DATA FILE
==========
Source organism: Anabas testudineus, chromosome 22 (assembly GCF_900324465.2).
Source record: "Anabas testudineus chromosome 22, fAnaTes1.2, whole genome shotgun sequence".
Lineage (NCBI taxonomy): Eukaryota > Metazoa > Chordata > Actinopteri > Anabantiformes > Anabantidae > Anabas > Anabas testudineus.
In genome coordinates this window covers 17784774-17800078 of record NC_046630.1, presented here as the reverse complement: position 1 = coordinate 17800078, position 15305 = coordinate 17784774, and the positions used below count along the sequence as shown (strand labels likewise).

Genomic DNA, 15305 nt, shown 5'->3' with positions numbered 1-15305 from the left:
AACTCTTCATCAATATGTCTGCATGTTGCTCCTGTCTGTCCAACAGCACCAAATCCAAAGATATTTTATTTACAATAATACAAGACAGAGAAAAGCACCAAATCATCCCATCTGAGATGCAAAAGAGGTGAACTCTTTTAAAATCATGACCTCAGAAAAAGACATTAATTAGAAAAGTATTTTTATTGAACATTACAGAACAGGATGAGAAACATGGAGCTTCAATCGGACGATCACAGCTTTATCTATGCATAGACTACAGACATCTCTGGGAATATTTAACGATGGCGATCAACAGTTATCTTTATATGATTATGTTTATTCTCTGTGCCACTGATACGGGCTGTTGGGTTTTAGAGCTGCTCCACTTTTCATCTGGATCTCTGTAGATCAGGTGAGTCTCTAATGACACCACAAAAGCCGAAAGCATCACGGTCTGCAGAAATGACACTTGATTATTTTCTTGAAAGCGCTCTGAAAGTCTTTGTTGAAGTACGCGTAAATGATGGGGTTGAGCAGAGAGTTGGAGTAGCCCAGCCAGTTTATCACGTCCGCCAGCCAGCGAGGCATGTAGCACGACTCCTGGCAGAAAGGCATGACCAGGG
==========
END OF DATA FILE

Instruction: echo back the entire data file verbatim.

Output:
Source organism: Anabas testudineus, chromosome 22 (assembly GCF_900324465.2).
Source record: "Anabas testudineus chromosome 22, fAnaTes1.2, whole genome shotgun sequence".
Lineage (NCBI taxonomy): Eukaryota > Metazoa > Chordata > Actinopteri > Anabantiformes > Anabantidae > Anabas > Anabas testudineus.
In genome coordinates this window covers 17784774-17800078 of record NC_046630.1, presented here as the reverse complement: position 1 = coordinate 17800078, position 15305 = coordinate 17784774, and the positions used below count along the sequence as shown (strand labels likewise).

Genomic DNA, 15305 nt, shown 5'->3' with positions numbered 1-15305 from the left:
AACTCTTCATCAATATGTCTGCATGTTGCTCCTGTCTGTCCAACAGCACCAAATCCAAAGATATTTTATTTACAATAATACAAGACAGAGAAAAGCACCAAATCATCCCATCTGAGATGCAAAAGAGGTGAACTCTTTTAAAATCATGACCTCAGAAAAAGACATTAATTAGAAAAGTATTTTTATTGAACATTACAGAACAGGATGAGAAACATGGAGCTTCAATCGGACGATCACAGCTTTATCTATGCATAGACTACAGACATCTCTGGGAATATTTAACGATGGCGATCAACAGTTATCTTTATATGATTATGTTTATTCTCTGTGCCACTGATACGGGCTGTTGGGTTTTAGAGCTGCTCCACTTTTCATCTGGATCTCTGTAGATCAGGTGAGTCTCTAATGACACCACAAAAGCCGAAAGCATCACGGTCTGCAGAAATGACACTTGATTATTTTCTTGAAAGCGCTCTGAAAGTCTTTGTTGAAGTACGCGTAAATGATGGGGTTGAGCAGAGAGTTGGAGTAGCCCAGCCAGTTTATCACGTCCGCCAGCCAGCGAGGCATGTAGCACGACTCCTGGCAGAAAGGCATGACCAGGG